After seeing Kwang Young Chun’s Aggregations at Sundaram Tagore Gallery (read our review of that show), I knew I needed to check out his solo exhibition at the Brooklyn Museum. I expected more of the same style of abstract triangulated paper constructions, but on a larger scale. And I was not disappointed.
These large other-worldly constructions are formed from small tightly folded prisms of mulberry paper. This thin and delicate paper is prized as an artistic material but also has mundane uses as wrappers. Chun primarily sources his paper from old books.
The freestanding central piece, which I believe was Aggregation 15-JL038 (his titles all rather cryptic alphanumeric combinations), was particularly intense and seemed like a cratered surface of a large asteroid. The remaining pieces were wall-mounted, but still combined light and shadow, roughness and smoothness, in a similar way.
There is something I find deeply captivating about Chun’s sculptures. They seem like something I might have generated on the computer, but they are made of paper. They seem solid and heavy, but fragile at the same time. I also liked the juxtaposition of blue with the otherwise grayscale elements. I found myself sitting in the middle of the gallery and contemplating each of them for a long time, longer than I usually sit with individual pieces on a whirlwind trip through a museum.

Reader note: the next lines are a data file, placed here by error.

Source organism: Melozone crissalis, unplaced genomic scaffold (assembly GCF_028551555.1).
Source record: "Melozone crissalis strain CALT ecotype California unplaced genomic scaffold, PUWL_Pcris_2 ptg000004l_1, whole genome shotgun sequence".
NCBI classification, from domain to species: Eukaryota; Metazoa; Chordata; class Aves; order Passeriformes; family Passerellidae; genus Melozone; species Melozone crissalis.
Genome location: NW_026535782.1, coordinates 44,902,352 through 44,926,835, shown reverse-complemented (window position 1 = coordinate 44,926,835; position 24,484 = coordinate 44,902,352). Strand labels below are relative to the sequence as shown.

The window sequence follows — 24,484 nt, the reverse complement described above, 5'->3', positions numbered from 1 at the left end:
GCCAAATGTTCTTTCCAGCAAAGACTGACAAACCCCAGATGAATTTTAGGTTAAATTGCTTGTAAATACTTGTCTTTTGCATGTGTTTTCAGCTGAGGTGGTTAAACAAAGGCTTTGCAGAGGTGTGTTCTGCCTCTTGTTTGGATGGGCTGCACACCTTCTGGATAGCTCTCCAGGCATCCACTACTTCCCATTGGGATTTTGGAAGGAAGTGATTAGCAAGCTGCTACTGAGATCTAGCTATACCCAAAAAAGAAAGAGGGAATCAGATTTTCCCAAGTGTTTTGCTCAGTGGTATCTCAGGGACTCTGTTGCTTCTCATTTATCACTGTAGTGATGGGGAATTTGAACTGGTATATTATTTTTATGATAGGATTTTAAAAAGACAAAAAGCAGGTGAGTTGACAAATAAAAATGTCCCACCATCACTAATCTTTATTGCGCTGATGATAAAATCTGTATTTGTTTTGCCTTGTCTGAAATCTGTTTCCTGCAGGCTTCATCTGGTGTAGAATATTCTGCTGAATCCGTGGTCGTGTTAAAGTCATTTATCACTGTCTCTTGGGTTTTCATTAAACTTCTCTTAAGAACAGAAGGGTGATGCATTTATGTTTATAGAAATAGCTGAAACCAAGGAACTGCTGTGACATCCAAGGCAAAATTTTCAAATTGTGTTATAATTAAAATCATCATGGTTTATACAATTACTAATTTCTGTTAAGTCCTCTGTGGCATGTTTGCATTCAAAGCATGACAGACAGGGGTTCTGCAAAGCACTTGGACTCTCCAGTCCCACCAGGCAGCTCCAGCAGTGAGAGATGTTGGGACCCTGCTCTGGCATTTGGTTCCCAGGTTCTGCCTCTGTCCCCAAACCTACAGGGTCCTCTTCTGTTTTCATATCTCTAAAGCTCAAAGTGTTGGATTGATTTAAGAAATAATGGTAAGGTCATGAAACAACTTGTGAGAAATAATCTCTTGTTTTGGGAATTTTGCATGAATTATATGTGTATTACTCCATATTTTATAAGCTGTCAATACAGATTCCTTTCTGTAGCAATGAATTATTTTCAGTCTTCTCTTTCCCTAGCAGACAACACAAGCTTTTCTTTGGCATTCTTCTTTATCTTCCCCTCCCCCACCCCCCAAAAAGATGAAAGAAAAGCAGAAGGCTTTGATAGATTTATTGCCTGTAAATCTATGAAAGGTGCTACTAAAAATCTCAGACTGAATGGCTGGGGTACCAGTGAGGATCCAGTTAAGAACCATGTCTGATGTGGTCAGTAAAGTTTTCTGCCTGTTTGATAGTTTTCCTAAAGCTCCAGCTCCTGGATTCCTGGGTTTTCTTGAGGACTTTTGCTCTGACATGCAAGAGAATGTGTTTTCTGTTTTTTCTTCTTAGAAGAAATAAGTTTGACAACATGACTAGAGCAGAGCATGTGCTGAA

Blue seemed to be the color of the day. Even before reaching Kwang Young Chun’s exhibition, I was greeted by Infinite Blue, a survey of art and design objects from the museum’s collection.
I have long been drawn to blue – along with purple, it is a color I welcome into my own art and design, and one of the few colors that I wear. It’s also historically a rarer color and one that is not often found in nature (other than the blue tint of the sky and water). The exhibition goes through different places and periods of art and craft incorporating blue, often juxtaposing traditional objects with contemporary art. For example, the Chinese porcelain in the image above was paired with contemporary paintings by Chinese artist Su Xiaobai.
I tend to be most drawn to objects that are more abstract and geometric. As such, the section featuring 19th-century American decorative arts did nothing for me. By contrast, I enjoyed seeing a Korean 19th-century porcelain bottle with 20th-century American designs in blue glass.
I do, however, have a soft spot for fish.
The most powerful element tying the entire exhibition together was the opening piece, one of Joseph Kosuth’s neon text works 276 (On Color Blue).
And this is perhaps a fitting way to close this article. There was more to see and share from this visit to the Brooklyn Museum, but we shall save that for a subsequent article.